30,700 Lose Power At Peak Of Hurricane

October 17, 2014

[Updating] With Hurricane Gonzalo having completed its pass over Bermuda, BELCO is working to restore power to the thousands of customers currently without it.

At 9.00pm, approximately 13,022 customers were without power due to Gonzalo. There were 30,700 out right after the storm, meaning that 17,678 have been restored so far.

BELCO – Bermuda’s sole electricity provider — services around 36,000 metered connections.

St. George’s during Hurricane Gonzalo:

BELCO previously said, “Due to the amount of damage that remained on BELCO’s system after Tropical Storm Fay, with Hurricane Gonzalo approaching, the decision was made that BELCO will not restore power during the storm.

“Unfortunately, anyone who loses power during the storm will be without power until the restoration process begins. Immediately after the storm, BELCO will begin to assess the damage caused by Hurricane Gonzalo, and will then begin power restoration in the following manner: main circuits, large branch lines, small branch lines, individual customers.”


“Main circuits must be back on in order to restore power to other customers, and in most cases, large branch lines must be on in order to restore small branch lines, and they must be on in order to reach individual low-voltage lines.”

For all our coverage of Hurricane Gonzalo click here, and for our live blog where we are bringing you continuous live coverage of Hurricane Gonzalo click here.

Update 10.02pm: As of 10.00pm, BELCO reports that approximately 30,600 customers without power across the island.

Update 12.01am: A BELCO spokesperson said, “At 12.01am, BELCO reports that with the resumption of hurricane force winds, the number of customers without power has increased slightly to approximately 30,700 [about 100 more than an hour ago].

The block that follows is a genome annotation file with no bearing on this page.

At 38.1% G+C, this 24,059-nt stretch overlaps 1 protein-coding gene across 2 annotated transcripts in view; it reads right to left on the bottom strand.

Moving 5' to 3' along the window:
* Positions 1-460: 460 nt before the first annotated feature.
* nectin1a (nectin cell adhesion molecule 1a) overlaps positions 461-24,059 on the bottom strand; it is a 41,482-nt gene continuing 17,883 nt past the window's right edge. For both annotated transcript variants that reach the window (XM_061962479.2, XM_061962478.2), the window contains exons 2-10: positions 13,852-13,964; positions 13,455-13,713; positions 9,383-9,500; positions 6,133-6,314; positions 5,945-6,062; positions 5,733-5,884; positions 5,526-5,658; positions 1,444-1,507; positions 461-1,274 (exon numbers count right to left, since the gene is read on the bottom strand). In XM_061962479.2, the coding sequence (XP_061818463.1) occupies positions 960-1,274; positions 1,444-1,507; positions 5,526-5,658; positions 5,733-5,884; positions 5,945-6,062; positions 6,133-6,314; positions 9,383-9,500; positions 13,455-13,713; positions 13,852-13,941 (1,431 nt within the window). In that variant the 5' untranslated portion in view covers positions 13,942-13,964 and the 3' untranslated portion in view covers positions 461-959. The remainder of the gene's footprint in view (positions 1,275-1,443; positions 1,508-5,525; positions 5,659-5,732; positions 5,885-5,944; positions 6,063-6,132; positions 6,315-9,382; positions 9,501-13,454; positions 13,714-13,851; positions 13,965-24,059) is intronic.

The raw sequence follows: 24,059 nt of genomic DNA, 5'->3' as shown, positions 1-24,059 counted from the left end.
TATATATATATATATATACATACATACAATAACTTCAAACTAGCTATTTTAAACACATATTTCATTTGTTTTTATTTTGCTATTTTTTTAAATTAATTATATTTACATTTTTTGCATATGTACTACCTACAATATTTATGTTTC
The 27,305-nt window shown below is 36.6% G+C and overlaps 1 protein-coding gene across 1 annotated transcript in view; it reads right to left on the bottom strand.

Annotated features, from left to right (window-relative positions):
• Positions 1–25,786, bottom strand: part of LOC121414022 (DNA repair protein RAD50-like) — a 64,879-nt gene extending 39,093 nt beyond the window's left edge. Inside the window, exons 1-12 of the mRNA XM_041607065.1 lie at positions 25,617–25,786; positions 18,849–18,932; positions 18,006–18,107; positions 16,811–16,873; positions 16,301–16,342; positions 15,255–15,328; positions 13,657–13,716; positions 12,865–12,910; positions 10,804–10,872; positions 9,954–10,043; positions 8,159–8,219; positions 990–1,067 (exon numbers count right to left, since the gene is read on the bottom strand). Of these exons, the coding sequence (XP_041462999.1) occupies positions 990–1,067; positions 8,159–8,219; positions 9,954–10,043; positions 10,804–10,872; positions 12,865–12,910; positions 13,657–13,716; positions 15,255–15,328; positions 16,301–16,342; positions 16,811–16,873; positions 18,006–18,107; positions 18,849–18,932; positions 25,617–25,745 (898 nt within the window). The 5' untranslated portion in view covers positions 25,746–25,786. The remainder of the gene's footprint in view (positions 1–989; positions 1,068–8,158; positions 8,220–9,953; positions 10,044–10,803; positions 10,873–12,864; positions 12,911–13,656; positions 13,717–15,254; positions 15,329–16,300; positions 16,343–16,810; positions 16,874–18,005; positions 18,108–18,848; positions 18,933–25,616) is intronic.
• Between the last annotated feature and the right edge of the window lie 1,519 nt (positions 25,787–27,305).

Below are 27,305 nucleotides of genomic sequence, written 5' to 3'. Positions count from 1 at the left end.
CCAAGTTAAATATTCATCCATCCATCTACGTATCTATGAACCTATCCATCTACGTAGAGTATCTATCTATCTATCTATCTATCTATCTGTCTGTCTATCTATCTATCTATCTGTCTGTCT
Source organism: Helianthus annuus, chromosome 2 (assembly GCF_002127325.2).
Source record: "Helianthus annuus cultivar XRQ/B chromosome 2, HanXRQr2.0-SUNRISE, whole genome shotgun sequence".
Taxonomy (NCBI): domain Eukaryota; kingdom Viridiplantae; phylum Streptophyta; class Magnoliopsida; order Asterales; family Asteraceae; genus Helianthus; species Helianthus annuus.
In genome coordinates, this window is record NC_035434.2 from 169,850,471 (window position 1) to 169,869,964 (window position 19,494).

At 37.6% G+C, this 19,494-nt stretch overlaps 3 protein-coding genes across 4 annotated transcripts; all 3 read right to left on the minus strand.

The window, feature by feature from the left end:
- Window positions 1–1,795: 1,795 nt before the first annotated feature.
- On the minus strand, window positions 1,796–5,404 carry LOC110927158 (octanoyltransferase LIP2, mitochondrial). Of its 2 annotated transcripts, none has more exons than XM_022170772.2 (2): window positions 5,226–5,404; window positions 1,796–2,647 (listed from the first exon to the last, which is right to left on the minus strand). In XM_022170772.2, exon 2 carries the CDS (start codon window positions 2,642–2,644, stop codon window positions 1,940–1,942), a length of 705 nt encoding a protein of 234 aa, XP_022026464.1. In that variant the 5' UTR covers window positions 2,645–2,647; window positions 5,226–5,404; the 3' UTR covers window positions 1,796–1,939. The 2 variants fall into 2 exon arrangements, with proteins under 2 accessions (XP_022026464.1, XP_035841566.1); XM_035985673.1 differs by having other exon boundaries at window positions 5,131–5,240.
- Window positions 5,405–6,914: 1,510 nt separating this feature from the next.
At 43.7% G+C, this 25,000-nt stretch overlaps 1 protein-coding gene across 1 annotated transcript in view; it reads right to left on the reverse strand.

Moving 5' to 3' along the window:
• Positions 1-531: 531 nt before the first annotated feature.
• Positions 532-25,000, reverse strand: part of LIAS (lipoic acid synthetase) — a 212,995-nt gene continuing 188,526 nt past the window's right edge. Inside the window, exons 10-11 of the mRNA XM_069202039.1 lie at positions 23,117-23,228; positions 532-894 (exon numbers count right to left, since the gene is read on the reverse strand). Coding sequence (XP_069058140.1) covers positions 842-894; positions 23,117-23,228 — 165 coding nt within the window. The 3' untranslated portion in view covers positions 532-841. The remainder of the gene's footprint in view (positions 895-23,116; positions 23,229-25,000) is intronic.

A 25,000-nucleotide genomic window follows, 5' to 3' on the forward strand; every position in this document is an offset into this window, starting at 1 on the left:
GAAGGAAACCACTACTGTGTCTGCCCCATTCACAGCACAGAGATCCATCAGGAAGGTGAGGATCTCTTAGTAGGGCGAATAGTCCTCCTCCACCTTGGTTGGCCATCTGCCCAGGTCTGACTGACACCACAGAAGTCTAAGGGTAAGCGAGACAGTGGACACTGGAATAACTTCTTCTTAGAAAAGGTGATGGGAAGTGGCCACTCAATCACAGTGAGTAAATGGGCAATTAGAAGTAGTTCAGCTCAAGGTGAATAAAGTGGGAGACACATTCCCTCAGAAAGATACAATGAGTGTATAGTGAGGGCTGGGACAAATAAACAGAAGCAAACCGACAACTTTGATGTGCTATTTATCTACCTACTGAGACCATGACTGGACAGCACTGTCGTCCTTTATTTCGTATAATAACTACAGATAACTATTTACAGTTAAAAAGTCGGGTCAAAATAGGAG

“This is the majority of customers.

“At this time, BELCO would like to thank the community for your patience over the past week, as power was restored to about 26,000 customers, after 27,500 were left without power following Tropical Storm Fay. We are mindful that the 1500 customers who did not have power restored before Hurricane Gonzalo arrived will be feeling particularly frustrated.

“We assure you that BELCO will be doing everything possible in the days ahead to restore power as quickly as possible, helping the community to get back to normal. We will bring you regular updates on progress, including the arrival of CARILEC linemen from Barbados, British Virgin Islands and Dominica to assist with restoration.

“In the meantime, we urge everyone to continue putting safety first as the clean-up begins.”

Update Oct 18 11.30am: A BELCO spokesperson said, “At 11.30am, approximately 26,775 customers remain without power with the following geographic distribution: 10,290 in Central, 845 in City of Hamilton, 6950 in East, and 8690 in West.”

Update Oct 18 12.00pm: A BELCO spokesperson said, “At 12.00pm, approximately 26,180 customers remain without power with the following geographic distribution: 10,395 in central, 850 in the City of Hamilton, 6240 in East, and 8695 in West.”

Update Oct 18 12.30pm: A BELCO spokesperson said, “At 12.30pm, approximately 25,410 customers without power, and a total 45 circuits are still out, down from 66 when Hurricane Gonzalo ended.”

Update Oct 18 2.00pm: A BELCO spokesperson said, “At 2.00pm, the number of customers without power stands at approximately 24,370, with numbers continuing to fluctuate with switching, as circuits are opened and closed to effect restoration.”

Update Oct 18 3.00pm: A BELCO spokesperson said, “Restoration continues with 20,850 customers without power.”

Update Oct 18 6.20pm: A BELCO spokesperson said, “At 6.00pm, scouting has been going on since first light this morning to identify system damage. In addition, people across the island have supplied photos with locations, showing downed lines, poles, and transformers.

“The system survey is not yet complete, and it will include aerial reconnaissance facilitated by HMS Argyll’s helicopter. At this time, assessment has identified: 70 poles down and 36 pole-top transformers that must be replaced. We want the community to understand that there is a great deal of work to be done.